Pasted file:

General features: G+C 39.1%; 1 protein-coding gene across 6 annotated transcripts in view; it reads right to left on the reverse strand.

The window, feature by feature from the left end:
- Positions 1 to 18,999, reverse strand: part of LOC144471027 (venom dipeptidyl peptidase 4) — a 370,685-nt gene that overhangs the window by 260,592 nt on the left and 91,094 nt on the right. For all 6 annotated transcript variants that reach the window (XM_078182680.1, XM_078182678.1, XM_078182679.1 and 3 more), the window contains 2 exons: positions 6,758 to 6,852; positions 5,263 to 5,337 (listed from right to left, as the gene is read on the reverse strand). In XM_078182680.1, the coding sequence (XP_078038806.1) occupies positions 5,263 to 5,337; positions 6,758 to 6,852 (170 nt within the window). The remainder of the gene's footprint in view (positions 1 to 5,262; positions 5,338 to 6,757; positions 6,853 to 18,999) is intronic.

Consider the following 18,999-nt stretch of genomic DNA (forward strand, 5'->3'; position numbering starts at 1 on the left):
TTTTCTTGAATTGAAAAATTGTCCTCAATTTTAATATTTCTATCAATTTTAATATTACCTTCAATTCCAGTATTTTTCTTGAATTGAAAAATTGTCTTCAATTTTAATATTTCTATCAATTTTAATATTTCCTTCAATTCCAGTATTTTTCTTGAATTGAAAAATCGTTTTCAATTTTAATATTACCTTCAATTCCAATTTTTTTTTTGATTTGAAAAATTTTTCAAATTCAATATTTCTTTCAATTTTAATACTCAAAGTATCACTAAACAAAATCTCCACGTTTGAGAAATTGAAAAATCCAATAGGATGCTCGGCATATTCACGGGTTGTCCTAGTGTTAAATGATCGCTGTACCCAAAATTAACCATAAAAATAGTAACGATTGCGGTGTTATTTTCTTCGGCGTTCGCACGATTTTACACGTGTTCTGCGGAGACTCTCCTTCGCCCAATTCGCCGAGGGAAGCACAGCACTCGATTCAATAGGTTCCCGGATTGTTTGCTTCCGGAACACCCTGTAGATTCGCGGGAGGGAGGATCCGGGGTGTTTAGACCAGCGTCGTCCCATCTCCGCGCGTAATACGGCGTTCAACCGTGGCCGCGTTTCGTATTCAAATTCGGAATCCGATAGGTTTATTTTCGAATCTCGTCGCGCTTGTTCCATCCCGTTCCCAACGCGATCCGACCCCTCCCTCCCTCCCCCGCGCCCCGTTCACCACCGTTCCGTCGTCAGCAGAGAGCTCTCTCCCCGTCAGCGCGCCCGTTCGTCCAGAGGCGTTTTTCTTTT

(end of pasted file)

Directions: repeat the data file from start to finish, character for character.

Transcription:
General features: G+C 39.1%; 1 protein-coding gene across 6 annotated transcripts in view; it reads right to left on the reverse strand.

The window, feature by feature from the left end:
- Positions 1 to 18,999, reverse strand: part of LOC144471027 (venom dipeptidyl peptidase 4) — a 370,685-nt gene that overhangs the window by 260,592 nt on the left and 91,094 nt on the right. For all 6 annotated transcript variants that reach the window (XM_078182680.1, XM_078182678.1, XM_078182679.1 and 3 more), the window contains 2 exons: positions 6,758 to 6,852; positions 5,263 to 5,337 (listed from right to left, as the gene is read on the reverse strand). In XM_078182680.1, the coding sequence (XP_078038806.1) occupies positions 5,263 to 5,337; positions 6,758 to 6,852 (170 nt within the window). The remainder of the gene's footprint in view (positions 1 to 5,262; positions 5,338 to 6,757; positions 6,853 to 18,999) is intronic.

Consider the following 18,999-nt stretch of genomic DNA (forward strand, 5'->3'; position numbering starts at 1 on the left):
TTTTCTTGAATTGAAAAATTGTCCTCAATTTTAATATTTCTATCAATTTTAATATTACCTTCAATTCCAGTATTTTTCTTGAATTGAAAAATTGTCTTCAATTTTAATATTTCTATCAATTTTAATATTTCCTTCAATTCCAGTATTTTTCTTGAATTGAAAAATCGTTTTCAATTTTAATATTACCTTCAATTCCAATTTTTTTTTTGATTTGAAAAATTTTTCAAATTCAATATTTCTTTCAATTTTAATACTCAAAGTATCACTAAACAAAATCTCCACGTTTGAGAAATTGAAAAATCCAATAGGATGCTCGGCATATTCACGGGTTGTCCTAGTGTTAAATGATCGCTGTACCCAAAATTAACCATAAAAATAGTAACGATTGCGGTGTTATTTTCTTCGGCGTTCGCACGATTTTACACGTGTTCTGCGGAGACTCTCCTTCGCCCAATTCGCCGAGGGAAGCACAGCACTCGATTCAATAGGTTCCCGGATTGTTTGCTTCCGGAACACCCTGTAGATTCGCGGGAGGGAGGATCCGGGGTGTTTAGACCAGCGTCGTCCCATCTCCGCGCGTAATACGGCGTTCAACCGTGGCCGCGTTTCGTATTCAAATTCGGAATCCGATAGGTTTATTTTCGAATCTCGTCGCGCTTGTTCCATCCCGTTCCCAACGCGATCCGACCCCTCCCTCCCTCCCCCGCGCCCCGTTCACCACCGTTCCGTCGTCAGCAGAGAGCTCTCTCCCCGTCAGCGCGCCCGTTCGTCCAGAGGCGTTTTTCTTTT